HOUSTON (CN) – The Pi Kappa Alpha fraternity was indicted by a Harris County, Texas, grand jury Thursday based on accusations of hazing at its University of Houston chapter, including claims that one pledge was body-slammed and forced to roll around in vomit and feces.
Harris County District Attorney Kim Ogg announced the hazing charge, which is a Class B misdemeanor. She said it comes in the wake of investigations by both her office and the university, which suspended the fraternity from its campus until 2023.
The grand jury indicted Tennessee-based Pi Kappa Alpha International Fraternity Inc. No individuals face criminal charges, but the fraternity could be fined $10,000 if convicted in Harris County of hazing including mental and physical abuse.
Prosecutors allege fraternity pledges in the Houston chapter had to endure a “brutal three-day rite in Nov. 17-20, 2016," including food, water and sleep deprivation.
One pledge suffered a lacerated spleen after being body-slammed in a “green light game,” according to prosecutors. They claim he was forced to run through a rural stretch of land in the dark while holding a glow stick and was then blindside tackled by fraternity members dressed in dark clothes, resulting in him being hospitalization.
Fraternity members also allegedly made the pledge roll around in vomit, feces and spit, causing physical and mental breakdowns.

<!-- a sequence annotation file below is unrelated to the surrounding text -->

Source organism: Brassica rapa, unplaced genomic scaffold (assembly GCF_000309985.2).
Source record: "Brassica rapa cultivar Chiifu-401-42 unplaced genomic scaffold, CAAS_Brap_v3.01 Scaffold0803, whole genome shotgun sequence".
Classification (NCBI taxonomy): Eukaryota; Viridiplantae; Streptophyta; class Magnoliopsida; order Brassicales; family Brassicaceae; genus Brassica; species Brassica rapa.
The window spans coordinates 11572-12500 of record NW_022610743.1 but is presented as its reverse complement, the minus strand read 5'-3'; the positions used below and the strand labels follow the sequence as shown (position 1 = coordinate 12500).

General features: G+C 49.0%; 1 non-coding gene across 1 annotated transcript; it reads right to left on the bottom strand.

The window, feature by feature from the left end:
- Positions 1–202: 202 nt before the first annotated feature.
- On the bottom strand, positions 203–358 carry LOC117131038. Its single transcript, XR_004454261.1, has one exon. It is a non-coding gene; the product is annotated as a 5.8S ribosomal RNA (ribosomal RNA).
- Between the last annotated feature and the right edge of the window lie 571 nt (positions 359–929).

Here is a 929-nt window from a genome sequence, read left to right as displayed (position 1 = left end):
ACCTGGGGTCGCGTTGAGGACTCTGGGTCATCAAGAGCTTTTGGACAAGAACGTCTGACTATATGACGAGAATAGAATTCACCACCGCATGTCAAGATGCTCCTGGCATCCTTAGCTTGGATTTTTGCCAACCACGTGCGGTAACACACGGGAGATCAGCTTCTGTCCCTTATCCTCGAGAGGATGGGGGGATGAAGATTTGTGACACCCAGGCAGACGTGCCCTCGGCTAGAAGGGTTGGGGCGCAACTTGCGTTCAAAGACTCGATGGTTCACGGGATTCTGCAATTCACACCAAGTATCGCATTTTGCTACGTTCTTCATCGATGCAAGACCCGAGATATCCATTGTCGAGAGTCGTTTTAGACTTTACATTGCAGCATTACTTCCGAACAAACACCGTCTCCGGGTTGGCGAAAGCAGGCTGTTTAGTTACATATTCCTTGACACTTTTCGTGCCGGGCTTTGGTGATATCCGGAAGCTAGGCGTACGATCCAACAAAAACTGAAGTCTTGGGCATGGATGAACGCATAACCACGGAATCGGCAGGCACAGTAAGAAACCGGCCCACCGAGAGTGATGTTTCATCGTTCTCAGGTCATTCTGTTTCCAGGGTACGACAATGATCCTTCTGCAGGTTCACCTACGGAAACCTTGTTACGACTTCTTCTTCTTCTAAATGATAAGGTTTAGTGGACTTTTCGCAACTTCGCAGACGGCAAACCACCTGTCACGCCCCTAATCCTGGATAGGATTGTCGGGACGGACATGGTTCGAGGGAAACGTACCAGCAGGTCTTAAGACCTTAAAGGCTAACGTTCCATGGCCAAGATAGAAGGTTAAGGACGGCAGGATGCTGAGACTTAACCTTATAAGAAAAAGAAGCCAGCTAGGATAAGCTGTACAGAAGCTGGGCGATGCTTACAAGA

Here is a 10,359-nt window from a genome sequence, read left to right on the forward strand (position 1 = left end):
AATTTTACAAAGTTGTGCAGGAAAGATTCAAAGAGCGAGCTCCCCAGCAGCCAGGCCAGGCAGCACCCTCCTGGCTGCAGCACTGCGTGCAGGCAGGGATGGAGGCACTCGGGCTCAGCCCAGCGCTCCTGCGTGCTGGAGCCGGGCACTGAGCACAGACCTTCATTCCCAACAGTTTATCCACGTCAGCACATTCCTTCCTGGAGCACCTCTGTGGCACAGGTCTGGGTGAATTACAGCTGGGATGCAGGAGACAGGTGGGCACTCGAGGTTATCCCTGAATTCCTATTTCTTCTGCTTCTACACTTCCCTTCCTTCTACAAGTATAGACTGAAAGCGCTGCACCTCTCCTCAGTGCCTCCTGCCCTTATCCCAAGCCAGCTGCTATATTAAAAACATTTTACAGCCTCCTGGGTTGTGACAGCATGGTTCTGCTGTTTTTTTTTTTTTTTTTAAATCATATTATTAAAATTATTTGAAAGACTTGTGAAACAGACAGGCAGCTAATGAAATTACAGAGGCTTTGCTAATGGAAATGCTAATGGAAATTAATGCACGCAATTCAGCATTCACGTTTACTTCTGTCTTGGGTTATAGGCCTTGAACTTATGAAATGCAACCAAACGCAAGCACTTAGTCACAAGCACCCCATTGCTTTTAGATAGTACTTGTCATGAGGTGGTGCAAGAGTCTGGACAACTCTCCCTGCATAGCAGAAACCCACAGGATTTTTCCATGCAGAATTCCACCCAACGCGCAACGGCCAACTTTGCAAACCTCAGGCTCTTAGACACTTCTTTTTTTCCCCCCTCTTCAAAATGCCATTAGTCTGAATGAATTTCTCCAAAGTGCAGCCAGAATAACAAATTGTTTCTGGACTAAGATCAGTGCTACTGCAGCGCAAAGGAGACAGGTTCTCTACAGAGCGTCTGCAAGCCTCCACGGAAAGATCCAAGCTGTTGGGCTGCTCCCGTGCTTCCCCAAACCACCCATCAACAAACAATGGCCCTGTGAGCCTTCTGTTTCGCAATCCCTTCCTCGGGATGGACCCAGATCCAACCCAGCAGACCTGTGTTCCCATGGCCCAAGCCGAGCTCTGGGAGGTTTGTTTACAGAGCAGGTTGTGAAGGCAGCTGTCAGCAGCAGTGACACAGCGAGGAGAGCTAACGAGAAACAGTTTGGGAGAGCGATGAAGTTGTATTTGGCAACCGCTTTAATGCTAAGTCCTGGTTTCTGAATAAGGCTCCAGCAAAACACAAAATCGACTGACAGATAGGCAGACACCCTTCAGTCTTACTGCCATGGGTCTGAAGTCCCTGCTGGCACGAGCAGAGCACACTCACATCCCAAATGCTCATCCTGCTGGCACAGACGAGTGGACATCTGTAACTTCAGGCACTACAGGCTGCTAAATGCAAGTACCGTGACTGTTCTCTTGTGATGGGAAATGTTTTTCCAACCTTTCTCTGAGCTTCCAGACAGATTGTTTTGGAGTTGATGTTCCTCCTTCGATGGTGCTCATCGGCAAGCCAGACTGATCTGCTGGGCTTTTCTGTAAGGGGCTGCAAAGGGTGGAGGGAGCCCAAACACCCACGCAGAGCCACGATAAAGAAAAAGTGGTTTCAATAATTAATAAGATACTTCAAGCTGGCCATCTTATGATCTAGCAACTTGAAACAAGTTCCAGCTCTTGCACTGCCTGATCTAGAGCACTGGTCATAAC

Pi Kappa Alpha said in a statement that the fraternity does not tolerate hazing and the Houston chapter has been suspended.
"The hazing allegations outlined in the indictment occurred in the context of activities of the former Epsilon Eta Chapter, not the Pi Kappa Alpha International Fraternity," the fraternity said. "After allegations of hazing by Epsilon Eta Chapter were received by the International Fraternity, the Fraternity suspended the Chapter's charter on August 2, 2017."
Pi Kappa Alpha added that it does not control any chapter, its members or their activities, but can suspend a chapter’s charter.
DA Ogg praised the University of Houston for addressing the claims against the fraternity decisively.
"The University of Houston showed resolve in conducting a thorough investigation and holding the fraternity accountable," Ogg said in the press release.
Reciprocally, the university praised Harris County for taking action against the fraternity in a statement published Thursday by local CBS affiliate KHOU.
"Today we are grateful that our county partners have delivered a stern message through the grand jury's decision against the fraternity, that such behavior, which jeopardizes the well being of our students, will not be tolerated," the university said.